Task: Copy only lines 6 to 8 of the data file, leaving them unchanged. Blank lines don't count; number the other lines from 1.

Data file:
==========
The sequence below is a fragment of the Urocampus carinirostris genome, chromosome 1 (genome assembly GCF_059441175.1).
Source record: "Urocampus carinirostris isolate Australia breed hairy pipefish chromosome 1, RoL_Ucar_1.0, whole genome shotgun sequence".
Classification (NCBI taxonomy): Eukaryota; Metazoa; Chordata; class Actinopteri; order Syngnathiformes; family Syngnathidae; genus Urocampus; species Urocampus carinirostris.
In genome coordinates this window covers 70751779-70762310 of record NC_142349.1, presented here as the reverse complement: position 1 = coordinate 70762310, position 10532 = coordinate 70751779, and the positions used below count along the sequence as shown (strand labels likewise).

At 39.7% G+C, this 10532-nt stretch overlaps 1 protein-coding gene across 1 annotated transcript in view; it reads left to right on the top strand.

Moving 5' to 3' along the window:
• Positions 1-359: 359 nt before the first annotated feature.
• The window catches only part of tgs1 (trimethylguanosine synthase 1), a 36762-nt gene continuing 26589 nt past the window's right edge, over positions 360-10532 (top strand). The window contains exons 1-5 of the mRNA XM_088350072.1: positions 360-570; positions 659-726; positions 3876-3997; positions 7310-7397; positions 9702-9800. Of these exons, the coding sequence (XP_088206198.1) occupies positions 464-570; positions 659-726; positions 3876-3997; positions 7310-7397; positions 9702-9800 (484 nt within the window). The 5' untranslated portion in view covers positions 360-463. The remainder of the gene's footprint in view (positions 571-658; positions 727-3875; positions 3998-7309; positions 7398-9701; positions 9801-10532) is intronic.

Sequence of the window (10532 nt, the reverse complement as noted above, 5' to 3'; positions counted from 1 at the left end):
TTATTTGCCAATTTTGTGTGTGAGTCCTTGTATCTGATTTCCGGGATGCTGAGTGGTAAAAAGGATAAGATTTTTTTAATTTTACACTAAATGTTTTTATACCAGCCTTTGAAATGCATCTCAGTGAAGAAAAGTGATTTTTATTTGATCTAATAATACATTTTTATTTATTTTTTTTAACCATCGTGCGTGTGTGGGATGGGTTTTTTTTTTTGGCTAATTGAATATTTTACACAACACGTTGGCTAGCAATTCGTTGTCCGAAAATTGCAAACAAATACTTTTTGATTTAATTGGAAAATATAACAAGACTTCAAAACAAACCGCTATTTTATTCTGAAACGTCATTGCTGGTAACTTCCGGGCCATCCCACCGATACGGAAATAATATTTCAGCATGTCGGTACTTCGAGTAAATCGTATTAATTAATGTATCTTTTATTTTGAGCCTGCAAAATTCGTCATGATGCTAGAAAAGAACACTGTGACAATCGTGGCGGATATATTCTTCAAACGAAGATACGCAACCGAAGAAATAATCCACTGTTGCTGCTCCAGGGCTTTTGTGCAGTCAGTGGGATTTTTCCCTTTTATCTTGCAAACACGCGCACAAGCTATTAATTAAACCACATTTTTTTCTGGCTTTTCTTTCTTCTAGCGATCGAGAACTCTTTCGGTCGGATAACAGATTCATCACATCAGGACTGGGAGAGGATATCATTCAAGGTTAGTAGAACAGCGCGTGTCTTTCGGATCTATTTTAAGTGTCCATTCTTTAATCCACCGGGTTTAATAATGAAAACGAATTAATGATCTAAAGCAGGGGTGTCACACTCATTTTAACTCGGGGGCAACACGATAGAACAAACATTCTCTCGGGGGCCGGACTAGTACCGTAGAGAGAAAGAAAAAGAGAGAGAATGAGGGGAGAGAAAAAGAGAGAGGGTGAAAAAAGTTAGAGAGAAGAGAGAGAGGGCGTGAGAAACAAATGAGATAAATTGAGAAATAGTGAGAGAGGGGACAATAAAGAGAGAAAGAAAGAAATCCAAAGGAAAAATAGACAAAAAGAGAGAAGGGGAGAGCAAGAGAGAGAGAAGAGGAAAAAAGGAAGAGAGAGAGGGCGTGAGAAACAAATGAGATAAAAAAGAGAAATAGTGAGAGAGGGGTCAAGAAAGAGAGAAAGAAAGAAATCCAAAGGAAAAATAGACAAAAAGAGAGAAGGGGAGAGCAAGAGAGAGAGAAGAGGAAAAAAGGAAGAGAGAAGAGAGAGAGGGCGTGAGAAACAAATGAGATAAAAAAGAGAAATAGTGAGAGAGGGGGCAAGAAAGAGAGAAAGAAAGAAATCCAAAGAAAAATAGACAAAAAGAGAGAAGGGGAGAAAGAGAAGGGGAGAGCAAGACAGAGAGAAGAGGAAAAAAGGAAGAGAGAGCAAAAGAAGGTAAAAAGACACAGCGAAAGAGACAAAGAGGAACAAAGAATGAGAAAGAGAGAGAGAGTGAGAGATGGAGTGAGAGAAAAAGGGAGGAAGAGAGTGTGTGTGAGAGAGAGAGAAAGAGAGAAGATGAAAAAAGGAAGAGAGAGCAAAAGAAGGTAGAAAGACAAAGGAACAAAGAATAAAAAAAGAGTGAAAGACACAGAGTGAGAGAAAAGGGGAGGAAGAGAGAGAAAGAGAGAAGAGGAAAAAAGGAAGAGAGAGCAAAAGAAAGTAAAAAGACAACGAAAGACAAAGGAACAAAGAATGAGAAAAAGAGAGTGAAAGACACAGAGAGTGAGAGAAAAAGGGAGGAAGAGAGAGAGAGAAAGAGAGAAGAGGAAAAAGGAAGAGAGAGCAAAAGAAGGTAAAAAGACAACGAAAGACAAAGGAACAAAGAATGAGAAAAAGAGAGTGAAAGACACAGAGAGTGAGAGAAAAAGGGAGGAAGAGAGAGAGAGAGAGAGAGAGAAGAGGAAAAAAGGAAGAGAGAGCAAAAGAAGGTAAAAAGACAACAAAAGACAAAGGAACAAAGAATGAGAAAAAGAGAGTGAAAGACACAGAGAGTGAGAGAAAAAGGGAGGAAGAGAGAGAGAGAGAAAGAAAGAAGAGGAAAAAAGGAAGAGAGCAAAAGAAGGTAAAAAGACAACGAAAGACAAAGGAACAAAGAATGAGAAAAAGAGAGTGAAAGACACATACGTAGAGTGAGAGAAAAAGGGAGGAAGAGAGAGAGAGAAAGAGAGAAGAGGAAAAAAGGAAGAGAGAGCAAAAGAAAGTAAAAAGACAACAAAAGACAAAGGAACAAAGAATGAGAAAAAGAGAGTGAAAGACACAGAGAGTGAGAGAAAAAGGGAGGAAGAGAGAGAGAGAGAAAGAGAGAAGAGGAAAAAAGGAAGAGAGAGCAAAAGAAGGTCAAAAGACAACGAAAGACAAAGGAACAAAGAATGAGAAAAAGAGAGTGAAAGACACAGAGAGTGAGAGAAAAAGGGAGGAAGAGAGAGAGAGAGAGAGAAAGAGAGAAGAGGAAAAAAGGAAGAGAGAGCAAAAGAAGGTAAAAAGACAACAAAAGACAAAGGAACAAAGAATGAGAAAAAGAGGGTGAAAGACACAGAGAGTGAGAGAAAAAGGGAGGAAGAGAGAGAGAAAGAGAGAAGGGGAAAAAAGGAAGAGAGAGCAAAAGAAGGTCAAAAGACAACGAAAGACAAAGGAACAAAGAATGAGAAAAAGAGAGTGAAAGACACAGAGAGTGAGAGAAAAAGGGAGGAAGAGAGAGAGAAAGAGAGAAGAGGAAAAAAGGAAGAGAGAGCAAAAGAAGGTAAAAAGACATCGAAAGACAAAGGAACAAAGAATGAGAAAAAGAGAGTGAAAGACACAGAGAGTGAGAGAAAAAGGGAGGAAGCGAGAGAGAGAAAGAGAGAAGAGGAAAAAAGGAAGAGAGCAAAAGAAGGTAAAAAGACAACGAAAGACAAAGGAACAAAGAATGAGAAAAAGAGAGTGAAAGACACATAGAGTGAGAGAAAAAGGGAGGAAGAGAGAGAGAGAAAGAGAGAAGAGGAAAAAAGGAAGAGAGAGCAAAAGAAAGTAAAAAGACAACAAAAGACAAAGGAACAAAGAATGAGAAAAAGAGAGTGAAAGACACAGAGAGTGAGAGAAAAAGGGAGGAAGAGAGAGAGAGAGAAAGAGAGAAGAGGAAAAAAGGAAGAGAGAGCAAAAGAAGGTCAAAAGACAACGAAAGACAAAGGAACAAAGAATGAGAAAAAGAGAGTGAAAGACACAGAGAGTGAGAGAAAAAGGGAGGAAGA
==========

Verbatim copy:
Moving 5' to 3' along the window:
• Positions 1-359: 359 nt before the first annotated feature.
• The window catches only part of tgs1 (trimethylguanosine synthase 1), a 36762-nt gene continuing 26589 nt past the window's right edge, over positions 360-10532 (top strand). The window contains exons 1-5 of the mRNA XM_088350072.1: positions 360-570; positions 659-726; positions 3876-3997; positions 7310-7397; positions 9702-9800. Of these exons, the coding sequence (XP_088206198.1) occupies positions 464-570; positions 659-726; positions 3876-3997; positions 7310-7397; positions 9702-9800 (484 nt within the window). The 5' untranslated portion in view covers positions 360-463. The remainder of the gene's footprint in view (positions 571-658; positions 727-3875; positions 3998-7309; positions 7398-9701; positions 9801-10532) is intronic.